In other words, Beijing will not tolerate the risk of having an anti-communist Hong Kong leader elected through “true universal suffrage,” which would be regarded as being equivalent to an act of “endangering national security.”

Let’s re-examine Carrie Lam’s announcement of the official withdrawal of the extradition bill. The withdrawal was finally implemented because it does not violate any of the CCP’s three bottom lines.

It can also be inferred that, although Lam still refuses to establish an independent commission to investigate the excessive use of police force and refuses to drop the “riot” classification, and as long as Hong Kong protesters continue their peaceful campaign, these two demands may be achieved some time later. After all, they are part of Hong Kong’s internal affairs. In other words, these two demands are classified as “strategic” issues; they are not “issues of principles” Xi referred to in his speech.

Withdrawal of Extradition Bill Is a Strategy to Sow Division Among Hong Kong Protesters

Just as Xi said “to be flexible on strategies,” Lam announced the withdrawal of the extradition bill, which she had suspended earlier by saying it was “dead.” This is in fact the first step of Beijing’s insidious strategy: it appears to be a retreat, but in actuality, it’s an aggression. Its purpose is to divide the protesters—hoping that those protesters whose major goal is to have the extradition bill retracted will never show up on the streets again. If the division is achieved, the remaining protesters will then be subjected to even greater endangerment.

At the same time, Chinese authorities have also released a series of soft-toned propaganda, in an attempt to further divide the young protesters.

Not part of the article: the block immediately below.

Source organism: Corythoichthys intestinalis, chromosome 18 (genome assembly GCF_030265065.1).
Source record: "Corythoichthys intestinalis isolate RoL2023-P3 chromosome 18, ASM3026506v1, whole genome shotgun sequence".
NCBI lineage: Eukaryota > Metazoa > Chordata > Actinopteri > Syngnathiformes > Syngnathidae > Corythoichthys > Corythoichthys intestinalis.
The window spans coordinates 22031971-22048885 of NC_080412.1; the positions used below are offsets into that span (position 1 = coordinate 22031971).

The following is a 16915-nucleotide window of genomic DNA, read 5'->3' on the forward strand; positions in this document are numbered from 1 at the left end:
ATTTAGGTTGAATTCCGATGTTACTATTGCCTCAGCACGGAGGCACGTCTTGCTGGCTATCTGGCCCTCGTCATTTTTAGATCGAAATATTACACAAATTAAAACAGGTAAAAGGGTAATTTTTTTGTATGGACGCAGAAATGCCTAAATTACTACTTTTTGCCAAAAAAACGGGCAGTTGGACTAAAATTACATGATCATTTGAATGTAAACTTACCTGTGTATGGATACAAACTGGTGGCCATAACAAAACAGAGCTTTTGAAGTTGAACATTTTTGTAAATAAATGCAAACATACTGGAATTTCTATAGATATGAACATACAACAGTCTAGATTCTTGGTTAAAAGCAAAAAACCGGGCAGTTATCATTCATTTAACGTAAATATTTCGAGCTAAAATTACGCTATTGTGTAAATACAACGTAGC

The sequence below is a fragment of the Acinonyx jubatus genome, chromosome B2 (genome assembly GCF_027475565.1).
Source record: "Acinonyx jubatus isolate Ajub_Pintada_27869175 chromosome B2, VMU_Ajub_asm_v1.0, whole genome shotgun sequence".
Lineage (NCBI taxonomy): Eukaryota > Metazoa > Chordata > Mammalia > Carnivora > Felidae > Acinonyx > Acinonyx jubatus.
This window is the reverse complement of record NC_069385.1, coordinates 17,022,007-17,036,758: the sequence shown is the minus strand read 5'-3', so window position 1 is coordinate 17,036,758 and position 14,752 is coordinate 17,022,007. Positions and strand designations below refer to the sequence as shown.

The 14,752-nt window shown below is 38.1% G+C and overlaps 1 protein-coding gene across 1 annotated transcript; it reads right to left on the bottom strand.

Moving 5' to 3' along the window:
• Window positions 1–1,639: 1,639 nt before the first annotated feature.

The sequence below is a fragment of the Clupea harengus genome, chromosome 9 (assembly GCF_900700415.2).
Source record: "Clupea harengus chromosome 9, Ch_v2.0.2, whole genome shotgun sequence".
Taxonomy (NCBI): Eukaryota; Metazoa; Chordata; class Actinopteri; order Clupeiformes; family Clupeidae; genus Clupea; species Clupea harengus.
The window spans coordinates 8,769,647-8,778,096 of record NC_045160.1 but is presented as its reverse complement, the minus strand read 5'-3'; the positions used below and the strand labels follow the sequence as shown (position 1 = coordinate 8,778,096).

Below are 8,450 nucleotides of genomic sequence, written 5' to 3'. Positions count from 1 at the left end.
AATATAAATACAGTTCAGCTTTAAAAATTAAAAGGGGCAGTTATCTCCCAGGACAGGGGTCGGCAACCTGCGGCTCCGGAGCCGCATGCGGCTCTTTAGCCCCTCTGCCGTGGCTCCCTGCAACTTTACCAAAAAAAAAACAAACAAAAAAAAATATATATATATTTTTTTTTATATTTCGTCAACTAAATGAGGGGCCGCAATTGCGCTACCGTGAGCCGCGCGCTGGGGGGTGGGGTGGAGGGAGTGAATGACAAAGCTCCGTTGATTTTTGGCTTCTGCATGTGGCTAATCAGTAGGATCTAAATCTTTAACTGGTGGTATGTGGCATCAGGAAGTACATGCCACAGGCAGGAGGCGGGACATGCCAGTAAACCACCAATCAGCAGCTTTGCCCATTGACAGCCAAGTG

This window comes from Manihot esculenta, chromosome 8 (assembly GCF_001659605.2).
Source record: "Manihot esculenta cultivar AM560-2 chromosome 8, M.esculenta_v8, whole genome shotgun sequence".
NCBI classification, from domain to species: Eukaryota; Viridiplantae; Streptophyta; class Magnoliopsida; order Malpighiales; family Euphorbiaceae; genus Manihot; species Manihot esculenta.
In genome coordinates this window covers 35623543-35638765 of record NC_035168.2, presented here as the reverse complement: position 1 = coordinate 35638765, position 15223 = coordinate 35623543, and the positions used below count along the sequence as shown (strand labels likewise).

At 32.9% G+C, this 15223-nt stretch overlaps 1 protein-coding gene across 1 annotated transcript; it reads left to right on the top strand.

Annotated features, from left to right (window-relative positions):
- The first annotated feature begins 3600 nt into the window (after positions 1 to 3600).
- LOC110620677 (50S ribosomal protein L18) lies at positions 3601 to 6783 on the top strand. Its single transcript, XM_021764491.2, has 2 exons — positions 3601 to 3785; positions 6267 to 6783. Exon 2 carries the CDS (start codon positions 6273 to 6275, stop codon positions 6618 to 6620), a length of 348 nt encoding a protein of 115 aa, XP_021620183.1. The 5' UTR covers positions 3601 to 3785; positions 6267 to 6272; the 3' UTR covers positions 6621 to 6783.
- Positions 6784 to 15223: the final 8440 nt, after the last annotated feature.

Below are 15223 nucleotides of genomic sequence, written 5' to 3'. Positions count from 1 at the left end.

For instance, Xinhua published an article on the evening of the same day Lam announced the withdrawal of the bill, expressing concern for Hong Kong’s social problems, such as sky-high home prices, middle-class anxiety, and lack of opportunities for young people.

On Sept. 5, Chinese state media once again discussed the ultra-tight living spaces in Hong Kong, and attributed the problem to capitalism. All these are aimed at winning the hearts of Hong Kong’s young people.

The CCP’s next strategic step may well be the establishment of an independent investigation committee into police violence. Based on the CCP’s logic, by then the majority of the protesters will feel satisfied.

After that, if there are still large numbers of protesters, then that would be violating Beijing’s three bottom lines. The CCP would then classify the protests as “color revolution” and “terrorism,” and suppress the protesters with unrestrained violence.

Based on the current situation, with the extradition bill having been withdrawn, Hong Kong protesters still remain firm on having all five demands met.

Civil Human Rights Front of Hong Kong (CHRF), the organizers of the protests during the Umbrella Movement in 2014, has pointed out that the withdrawal of the bill came too late, and was not enough.

“Five demands, not one less,” has become the new slogan of the current protest movement.